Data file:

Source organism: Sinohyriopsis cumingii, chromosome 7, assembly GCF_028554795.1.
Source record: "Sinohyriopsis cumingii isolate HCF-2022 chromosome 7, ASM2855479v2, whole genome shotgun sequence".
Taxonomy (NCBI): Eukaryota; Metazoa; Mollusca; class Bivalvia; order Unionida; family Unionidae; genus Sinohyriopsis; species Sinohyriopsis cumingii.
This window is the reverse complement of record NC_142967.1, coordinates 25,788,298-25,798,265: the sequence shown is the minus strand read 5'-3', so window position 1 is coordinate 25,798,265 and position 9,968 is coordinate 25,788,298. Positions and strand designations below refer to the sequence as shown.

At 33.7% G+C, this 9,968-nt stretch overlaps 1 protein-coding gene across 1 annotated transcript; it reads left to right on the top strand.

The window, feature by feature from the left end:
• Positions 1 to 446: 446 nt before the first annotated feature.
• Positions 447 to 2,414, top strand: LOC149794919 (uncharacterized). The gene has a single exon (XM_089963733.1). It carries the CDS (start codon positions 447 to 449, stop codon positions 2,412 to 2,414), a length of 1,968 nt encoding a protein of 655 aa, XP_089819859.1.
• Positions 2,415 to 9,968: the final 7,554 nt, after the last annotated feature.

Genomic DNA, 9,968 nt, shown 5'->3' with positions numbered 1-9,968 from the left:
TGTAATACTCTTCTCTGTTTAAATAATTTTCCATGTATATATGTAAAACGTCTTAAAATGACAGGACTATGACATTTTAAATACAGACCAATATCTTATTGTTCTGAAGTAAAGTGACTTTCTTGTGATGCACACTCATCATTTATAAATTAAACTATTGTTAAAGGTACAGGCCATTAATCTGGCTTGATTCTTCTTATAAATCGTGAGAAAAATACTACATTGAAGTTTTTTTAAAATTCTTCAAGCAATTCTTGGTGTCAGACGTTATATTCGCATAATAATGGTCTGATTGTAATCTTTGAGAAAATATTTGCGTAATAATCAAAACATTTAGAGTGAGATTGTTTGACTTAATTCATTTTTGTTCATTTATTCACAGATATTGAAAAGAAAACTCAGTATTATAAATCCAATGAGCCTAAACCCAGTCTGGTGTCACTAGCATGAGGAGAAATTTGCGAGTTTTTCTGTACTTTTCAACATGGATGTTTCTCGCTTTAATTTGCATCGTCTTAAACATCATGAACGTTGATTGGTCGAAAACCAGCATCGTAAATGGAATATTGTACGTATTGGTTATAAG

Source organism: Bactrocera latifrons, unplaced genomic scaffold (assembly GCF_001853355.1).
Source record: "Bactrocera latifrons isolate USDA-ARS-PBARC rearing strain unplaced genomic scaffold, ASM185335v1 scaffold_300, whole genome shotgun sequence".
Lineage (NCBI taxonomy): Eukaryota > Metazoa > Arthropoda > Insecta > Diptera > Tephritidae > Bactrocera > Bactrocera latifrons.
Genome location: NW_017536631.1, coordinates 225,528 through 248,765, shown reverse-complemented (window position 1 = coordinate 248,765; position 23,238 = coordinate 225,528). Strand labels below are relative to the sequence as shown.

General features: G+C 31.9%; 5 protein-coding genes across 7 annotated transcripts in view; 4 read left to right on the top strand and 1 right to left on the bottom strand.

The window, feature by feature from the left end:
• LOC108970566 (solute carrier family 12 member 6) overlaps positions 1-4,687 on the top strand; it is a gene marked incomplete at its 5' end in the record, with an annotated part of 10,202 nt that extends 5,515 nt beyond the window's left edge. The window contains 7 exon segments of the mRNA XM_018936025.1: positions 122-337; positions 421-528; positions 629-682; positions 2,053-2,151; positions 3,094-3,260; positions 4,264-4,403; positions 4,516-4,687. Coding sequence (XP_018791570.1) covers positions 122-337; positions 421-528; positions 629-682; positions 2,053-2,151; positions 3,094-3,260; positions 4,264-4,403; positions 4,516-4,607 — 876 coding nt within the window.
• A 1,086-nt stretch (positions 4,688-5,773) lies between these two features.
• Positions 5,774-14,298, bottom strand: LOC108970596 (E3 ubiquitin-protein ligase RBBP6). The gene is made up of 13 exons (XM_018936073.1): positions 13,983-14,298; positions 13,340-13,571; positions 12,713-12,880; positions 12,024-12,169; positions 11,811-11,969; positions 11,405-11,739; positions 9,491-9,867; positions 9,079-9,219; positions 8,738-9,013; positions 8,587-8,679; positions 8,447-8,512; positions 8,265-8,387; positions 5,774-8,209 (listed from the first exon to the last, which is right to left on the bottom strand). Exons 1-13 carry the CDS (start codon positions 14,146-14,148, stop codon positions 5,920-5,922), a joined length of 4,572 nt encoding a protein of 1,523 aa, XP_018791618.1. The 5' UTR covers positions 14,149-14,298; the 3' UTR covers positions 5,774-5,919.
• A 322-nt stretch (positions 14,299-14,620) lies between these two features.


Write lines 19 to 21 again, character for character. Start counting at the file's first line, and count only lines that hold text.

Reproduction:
• A 1,086-nt stretch (positions 4,688-5,773) lies between these two features.
• Positions 5,774-14,298, bottom strand: LOC108970596 (E3 ubiquitin-protein ligase RBBP6). The gene is made up of 13 exons (XM_018936073.1): positions 13,983-14,298; positions 13,340-13,571; positions 12,713-12,880; positions 12,024-12,169; positions 11,811-11,969; positions 11,405-11,739; positions 9,491-9,867; positions 9,079-9,219; positions 8,738-9,013; positions 8,587-8,679; positions 8,447-8,512; positions 8,265-8,387; positions 5,774-8,209 (listed from the first exon to the last, which is right to left on the bottom strand). Exons 1-13 carry the CDS (start codon positions 14,146-14,148, stop codon positions 5,920-5,922), a joined length of 4,572 nt encoding a protein of 1,523 aa, XP_018791618.1. The 5' UTR covers positions 14,149-14,298; the 3' UTR covers positions 5,774-5,919.
• A 322-nt stretch (positions 14,299-14,620) lies between these two features.